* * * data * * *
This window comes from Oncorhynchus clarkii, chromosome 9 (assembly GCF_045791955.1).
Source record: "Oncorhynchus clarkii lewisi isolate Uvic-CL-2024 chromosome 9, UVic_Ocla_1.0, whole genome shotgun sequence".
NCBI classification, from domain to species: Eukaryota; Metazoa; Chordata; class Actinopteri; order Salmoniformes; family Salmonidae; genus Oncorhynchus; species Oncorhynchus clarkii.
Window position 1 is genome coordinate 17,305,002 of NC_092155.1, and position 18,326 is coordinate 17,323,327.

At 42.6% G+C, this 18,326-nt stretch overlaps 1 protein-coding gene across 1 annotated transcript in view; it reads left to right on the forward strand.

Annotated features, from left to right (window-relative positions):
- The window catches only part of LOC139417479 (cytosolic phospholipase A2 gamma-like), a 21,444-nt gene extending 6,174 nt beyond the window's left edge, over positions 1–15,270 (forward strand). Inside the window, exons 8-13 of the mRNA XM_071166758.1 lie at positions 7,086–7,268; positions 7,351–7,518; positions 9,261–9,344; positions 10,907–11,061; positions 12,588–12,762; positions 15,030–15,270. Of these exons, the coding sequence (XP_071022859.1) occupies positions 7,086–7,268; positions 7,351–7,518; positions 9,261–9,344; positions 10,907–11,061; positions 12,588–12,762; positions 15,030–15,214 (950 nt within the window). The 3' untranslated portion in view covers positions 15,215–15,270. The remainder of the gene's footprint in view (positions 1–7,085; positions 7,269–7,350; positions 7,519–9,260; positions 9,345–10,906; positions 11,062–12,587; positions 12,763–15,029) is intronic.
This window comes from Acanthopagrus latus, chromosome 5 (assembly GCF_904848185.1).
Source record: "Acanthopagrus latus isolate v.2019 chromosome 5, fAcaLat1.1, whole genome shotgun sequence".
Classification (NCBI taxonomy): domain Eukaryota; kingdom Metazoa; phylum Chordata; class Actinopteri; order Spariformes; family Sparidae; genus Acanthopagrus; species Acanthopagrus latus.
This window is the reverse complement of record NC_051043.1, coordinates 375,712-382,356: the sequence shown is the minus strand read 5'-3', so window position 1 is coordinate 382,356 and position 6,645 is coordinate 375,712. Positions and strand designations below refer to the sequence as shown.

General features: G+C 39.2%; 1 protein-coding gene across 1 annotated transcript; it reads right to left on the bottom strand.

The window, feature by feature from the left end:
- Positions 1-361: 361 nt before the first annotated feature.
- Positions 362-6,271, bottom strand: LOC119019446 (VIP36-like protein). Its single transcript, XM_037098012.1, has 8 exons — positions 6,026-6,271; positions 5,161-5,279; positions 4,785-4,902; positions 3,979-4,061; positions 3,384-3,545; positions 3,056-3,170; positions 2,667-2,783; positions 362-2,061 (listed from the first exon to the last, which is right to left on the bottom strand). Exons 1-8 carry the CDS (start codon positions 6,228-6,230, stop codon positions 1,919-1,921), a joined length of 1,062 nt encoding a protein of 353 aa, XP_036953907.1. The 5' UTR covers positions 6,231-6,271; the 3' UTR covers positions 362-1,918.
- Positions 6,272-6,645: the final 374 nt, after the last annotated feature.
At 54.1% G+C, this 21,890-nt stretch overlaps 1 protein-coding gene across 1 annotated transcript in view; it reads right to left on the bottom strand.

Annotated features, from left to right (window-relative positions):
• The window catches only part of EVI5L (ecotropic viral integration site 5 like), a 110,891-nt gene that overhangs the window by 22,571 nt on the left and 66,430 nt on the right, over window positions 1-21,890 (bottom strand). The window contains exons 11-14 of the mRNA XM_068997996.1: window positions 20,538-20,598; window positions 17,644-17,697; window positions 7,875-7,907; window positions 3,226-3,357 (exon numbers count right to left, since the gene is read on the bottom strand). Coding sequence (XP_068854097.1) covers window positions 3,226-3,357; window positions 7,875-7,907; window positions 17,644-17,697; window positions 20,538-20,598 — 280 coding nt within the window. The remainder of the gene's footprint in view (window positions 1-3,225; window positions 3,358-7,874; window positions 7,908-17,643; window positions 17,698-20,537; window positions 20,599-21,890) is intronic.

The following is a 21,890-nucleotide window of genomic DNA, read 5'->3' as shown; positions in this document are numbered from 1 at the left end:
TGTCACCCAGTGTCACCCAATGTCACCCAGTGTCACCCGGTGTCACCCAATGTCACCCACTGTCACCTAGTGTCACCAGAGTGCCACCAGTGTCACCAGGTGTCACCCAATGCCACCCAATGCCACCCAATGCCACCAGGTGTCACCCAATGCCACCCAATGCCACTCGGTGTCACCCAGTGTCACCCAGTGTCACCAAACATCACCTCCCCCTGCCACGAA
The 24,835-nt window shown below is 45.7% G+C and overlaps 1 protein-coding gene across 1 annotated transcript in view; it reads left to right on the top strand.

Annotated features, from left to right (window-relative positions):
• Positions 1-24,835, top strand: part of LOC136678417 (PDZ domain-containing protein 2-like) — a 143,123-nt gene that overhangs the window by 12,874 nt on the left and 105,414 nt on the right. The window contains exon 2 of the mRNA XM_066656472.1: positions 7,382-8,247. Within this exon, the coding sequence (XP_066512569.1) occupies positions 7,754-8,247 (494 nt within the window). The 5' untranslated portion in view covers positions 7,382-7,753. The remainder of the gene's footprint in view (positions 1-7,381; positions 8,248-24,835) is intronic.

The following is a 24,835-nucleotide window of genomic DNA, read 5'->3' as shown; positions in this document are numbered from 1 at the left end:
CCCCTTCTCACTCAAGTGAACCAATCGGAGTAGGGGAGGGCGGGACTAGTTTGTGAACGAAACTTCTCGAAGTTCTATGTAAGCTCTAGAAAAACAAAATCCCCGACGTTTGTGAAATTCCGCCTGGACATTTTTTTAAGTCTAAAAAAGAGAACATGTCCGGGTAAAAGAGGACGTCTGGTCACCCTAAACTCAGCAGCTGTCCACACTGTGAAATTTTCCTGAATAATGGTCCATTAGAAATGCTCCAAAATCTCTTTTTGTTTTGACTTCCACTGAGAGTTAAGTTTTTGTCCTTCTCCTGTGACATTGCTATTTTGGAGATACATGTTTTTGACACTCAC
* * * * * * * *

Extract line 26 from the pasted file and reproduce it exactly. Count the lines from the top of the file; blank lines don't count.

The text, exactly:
CCCCTTCTCACTCAAGTGAACCAATCGGAGTAGGGGAGGGCGGGACTAGTTTGTGAACGAAACTTCTCGAAGTTCTATGTAAGCTCTAGAAAAACAAAATCCCCGACGTTTGTGAAATTCCGCCTGGACATTTTTTTAAGTCTAAAAAAGAGAACATGTCCGGGTAAAAGAGGACGTCTGGTCACCCTAAACTCAGCAGCTGTCCACACTGTGAAATTTTCCTGAATAATGGTCCATTAGAAATGCTCCAAAATCTCTTTTTGTTTTGACTTCCACTGAGAGTTAAGTTTTTGTCCTTCTCCTGTGACATTGCTATTTTGGAGATACATGTTTTTGACACTCAC